OLDEST IRISH AMERICAN NEWSPAPER IN USA, ESTABLISHED IN 1928
Category: Asset 4Editorial

Dying does not end my mother’s story

November 17, 2010

By Staff Reporter

By Earle Hitchner
Nov. 17-23, 2010
The professional in me said I should steel myself, even distract myself during the time it would take to deliver a eulogy for my mother, Virginia M. Hitchner, who passed away on November 3 at age 86. No teary pauses, urged my professional training during the funeral Mass inside St. Anastasia Church in Newtown Square, Pa., on the morning of November 9.
But the son in me said I had no choice. This is your mother. You are not a stone or robot, nor did she raise you to be either.
What convinced me to let my emotions slip through was a message I recalled from a journalist friend after my dad passed away on November 1, 2004: “The death of your father will derail you for a long time. Let it.” Those words comforted me then, as they did again after my mother’s passing.
Also, I was oddly emboldened by two lines in “My Father’s Vision, Part Two,” a chapter in Gene Weingarten’s “The Fiddler in the Subway,” a collection of his work for The Washington Post, where he earned Pulitzer Prizes for feature writing in 2008 and 2010. This is what Weingarten wrote: “At my father’s funeral, I’d planned to tell the story of his final words. At the last moment I lost my nerve, because I knew I’d break down.”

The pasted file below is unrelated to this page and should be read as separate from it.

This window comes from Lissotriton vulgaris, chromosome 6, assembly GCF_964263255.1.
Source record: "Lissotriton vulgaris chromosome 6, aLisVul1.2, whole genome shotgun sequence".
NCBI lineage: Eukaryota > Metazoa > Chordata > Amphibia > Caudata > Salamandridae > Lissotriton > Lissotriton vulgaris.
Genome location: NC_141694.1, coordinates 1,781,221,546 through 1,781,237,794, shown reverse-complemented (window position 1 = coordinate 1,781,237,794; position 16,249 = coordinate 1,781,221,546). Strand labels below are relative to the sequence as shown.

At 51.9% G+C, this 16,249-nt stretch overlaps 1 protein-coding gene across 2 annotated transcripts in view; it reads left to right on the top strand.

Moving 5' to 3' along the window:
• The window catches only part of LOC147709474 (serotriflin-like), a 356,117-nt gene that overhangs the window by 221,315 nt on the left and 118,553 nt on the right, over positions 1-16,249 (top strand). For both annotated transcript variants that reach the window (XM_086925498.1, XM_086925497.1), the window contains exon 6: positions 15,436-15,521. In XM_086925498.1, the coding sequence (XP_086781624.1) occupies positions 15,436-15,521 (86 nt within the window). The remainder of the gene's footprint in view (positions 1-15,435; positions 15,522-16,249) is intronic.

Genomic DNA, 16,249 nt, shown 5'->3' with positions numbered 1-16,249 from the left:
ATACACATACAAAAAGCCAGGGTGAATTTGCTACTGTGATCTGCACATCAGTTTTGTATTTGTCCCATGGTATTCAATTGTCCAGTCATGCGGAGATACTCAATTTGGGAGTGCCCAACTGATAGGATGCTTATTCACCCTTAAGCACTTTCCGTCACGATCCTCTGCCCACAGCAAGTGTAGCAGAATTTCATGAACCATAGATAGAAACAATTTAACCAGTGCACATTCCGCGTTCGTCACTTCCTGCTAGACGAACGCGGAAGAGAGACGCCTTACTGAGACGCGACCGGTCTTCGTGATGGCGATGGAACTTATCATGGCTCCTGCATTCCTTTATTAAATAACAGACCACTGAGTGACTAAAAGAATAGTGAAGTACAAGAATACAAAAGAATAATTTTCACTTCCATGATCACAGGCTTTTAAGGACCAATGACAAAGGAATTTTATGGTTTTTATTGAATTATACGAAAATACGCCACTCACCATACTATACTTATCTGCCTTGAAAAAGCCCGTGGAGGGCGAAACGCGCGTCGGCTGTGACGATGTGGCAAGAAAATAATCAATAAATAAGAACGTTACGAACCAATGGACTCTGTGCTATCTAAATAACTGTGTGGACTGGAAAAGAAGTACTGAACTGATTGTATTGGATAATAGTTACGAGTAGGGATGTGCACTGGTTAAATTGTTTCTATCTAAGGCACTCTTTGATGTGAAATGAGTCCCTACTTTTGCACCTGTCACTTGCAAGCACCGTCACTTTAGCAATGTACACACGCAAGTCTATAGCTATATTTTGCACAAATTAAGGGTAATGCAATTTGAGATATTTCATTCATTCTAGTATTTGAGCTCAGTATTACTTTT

Like my mother, Weingarten’s father suffered from dementia. The cruelty of irreversible memory loss emerges painfully in this admission by Weingarten about his father: “He could not remember my mother’s first name.”
In my eulogy, I was not going to withhold or filter what I remembered about my mother. At the risk of breaking down, I knew my memory had to serve as hers. My mother’s final days of disjointed vocalization demanded I convey the coherence and clarity of her life and its impact on those she loved.
I held it together until these four simple words: “I miss her dearly.” I wobbled again as I recounted her courage in bearing the worst loss a parent can experience: the death of a child, in this case, my younger sister, Debbie. I thought to myself: I just described my mother’s extraordinary resilience under horrific emotional pressure, while I turned briefly to mush. Didn’t I learn anything from her example?
Around age two, my mother was placed in St. Vincent’s Orphanage, occupied by 500 children and run by the Sisters of Charity in Drexel Hill, Pa. My mother remained there until she was graduated from West Catholic High School for Girls in Philadelphia. Then she went to work as a secretary for the assistant director of purchasing at Sharpe & Dohme (later Merck, Sharpe & Dohme and now just Merck).